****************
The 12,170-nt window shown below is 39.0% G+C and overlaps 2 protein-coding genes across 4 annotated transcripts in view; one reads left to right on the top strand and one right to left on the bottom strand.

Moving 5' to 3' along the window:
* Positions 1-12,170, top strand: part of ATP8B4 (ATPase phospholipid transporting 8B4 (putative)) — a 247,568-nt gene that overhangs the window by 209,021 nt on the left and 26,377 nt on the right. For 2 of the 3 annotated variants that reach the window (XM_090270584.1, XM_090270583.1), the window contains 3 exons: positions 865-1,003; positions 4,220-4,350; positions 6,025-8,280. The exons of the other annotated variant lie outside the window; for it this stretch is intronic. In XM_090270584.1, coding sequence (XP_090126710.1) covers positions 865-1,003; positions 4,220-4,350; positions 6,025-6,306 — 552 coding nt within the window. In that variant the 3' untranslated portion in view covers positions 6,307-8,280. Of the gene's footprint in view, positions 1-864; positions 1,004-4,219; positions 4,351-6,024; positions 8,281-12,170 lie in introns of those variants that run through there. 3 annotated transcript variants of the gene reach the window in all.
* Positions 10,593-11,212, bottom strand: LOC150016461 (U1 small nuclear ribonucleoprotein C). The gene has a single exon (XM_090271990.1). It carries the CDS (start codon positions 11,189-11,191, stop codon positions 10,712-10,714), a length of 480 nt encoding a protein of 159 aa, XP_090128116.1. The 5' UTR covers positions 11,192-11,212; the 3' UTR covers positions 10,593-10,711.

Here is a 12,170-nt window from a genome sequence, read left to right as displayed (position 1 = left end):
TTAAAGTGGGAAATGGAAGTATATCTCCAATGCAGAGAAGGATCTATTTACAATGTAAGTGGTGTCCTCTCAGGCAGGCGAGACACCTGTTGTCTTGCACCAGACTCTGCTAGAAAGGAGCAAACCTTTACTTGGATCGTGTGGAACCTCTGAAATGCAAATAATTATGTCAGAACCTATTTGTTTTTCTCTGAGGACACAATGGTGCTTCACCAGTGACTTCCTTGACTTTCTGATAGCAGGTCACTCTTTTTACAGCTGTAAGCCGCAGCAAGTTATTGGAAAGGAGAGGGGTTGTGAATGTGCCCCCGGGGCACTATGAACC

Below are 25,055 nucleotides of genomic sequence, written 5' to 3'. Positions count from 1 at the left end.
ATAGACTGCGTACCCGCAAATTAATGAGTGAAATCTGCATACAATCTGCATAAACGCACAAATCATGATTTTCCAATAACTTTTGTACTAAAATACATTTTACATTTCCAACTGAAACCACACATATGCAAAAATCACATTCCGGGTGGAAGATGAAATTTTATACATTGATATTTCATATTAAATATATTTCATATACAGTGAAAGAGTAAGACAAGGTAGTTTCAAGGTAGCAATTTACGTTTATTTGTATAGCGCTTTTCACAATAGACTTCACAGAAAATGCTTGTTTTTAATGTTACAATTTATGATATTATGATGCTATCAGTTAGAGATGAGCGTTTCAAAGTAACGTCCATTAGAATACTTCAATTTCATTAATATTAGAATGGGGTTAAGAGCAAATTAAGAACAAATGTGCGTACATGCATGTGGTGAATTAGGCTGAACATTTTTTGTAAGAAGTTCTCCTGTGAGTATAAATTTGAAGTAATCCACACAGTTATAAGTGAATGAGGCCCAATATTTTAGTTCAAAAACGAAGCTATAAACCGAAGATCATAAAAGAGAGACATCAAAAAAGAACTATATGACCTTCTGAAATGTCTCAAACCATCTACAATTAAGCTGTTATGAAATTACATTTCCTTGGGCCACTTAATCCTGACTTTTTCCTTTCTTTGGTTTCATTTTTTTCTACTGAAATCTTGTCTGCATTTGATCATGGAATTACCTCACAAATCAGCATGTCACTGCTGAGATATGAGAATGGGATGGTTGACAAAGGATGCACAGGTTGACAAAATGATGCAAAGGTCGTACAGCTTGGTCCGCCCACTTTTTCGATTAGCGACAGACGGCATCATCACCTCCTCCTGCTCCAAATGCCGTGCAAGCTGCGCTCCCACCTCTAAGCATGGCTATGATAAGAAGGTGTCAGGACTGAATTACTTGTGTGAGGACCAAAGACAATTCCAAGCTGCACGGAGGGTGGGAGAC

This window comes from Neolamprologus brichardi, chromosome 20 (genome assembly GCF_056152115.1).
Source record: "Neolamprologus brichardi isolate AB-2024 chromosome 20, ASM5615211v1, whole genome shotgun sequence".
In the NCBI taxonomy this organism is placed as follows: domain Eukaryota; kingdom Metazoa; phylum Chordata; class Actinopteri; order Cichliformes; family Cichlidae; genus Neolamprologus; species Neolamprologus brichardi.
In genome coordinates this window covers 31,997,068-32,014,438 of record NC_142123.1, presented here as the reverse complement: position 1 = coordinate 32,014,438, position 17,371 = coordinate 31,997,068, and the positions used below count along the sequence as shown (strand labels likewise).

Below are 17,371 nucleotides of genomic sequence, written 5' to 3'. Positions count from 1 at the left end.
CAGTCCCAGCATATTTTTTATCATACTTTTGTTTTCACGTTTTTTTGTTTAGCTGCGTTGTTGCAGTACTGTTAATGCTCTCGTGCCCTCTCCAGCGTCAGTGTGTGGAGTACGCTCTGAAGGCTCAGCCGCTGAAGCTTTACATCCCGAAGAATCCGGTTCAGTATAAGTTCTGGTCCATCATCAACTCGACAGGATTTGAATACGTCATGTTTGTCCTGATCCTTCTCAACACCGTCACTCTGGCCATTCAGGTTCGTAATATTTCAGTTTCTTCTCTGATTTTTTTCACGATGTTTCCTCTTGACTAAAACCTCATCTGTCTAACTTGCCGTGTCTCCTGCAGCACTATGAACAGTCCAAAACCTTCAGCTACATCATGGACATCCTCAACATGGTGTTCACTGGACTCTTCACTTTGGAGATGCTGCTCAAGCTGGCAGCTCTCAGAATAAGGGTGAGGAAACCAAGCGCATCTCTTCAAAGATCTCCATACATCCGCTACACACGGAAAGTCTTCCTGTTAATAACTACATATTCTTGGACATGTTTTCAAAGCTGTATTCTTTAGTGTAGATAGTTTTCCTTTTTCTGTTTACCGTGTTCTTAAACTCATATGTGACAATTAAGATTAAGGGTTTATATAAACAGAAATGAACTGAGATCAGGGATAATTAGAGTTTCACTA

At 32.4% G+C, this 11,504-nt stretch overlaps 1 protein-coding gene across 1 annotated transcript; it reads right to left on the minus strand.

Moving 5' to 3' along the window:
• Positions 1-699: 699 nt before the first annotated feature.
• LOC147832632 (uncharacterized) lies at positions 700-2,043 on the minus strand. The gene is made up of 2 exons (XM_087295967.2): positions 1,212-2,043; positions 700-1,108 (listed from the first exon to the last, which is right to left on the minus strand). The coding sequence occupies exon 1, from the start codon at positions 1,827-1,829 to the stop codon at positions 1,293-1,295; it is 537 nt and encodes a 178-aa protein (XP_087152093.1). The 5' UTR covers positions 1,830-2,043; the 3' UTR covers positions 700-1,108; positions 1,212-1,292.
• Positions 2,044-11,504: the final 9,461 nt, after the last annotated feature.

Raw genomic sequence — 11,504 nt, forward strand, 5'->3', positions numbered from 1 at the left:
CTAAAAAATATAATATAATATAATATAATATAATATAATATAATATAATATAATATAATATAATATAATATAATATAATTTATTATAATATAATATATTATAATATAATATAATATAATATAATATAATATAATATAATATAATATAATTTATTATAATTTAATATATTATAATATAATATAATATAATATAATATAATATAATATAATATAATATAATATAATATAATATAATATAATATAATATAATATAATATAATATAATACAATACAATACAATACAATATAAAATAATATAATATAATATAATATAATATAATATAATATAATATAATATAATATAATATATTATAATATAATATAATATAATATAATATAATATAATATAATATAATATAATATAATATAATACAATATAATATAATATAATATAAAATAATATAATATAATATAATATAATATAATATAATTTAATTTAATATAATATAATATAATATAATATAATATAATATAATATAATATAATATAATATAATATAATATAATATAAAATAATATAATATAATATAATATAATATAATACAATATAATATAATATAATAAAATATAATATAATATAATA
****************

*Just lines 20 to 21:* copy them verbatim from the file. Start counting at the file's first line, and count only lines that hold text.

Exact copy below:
Raw genomic sequence — 11,504 nt, forward strand, 5'->3', positions numbered from 1 at the left:
CTAAAAAATATAATATAATATAATATAATATAATATAATATAATATAATATAATATAATATAATATAATATAATATAATTTATTATAATATAATATATTATAATATAATATAATATAATATAATATAATATAATATAATATAATATAATTTATTATAATTTAATATATTATAATATAATATAATATAATATAATATAATATAATATAATATAATATAATATAATATAATATAATATAATATAATATAATATAATATAATATAATACAATACAATACAATACAATATAAAATAATATAATATAATATAATATAATATAATATAATATAATATAATATAATATAATATATTATAATATAATATAATATAATATAATATAATATAATATAATATAATATAATATAATATAATACAATATAATATAATATAATATAAAATAATATAATATAATATAATATAATATAATATAATTTAATTTAATATAATATAATATAATATAATATAATATAATATAATATAATATAATATAATATAATATAATATAATATAAAATAATATAATATAATATAATATAATATAATACAATATAATATAATATAATAAAATATAATATAATATAATA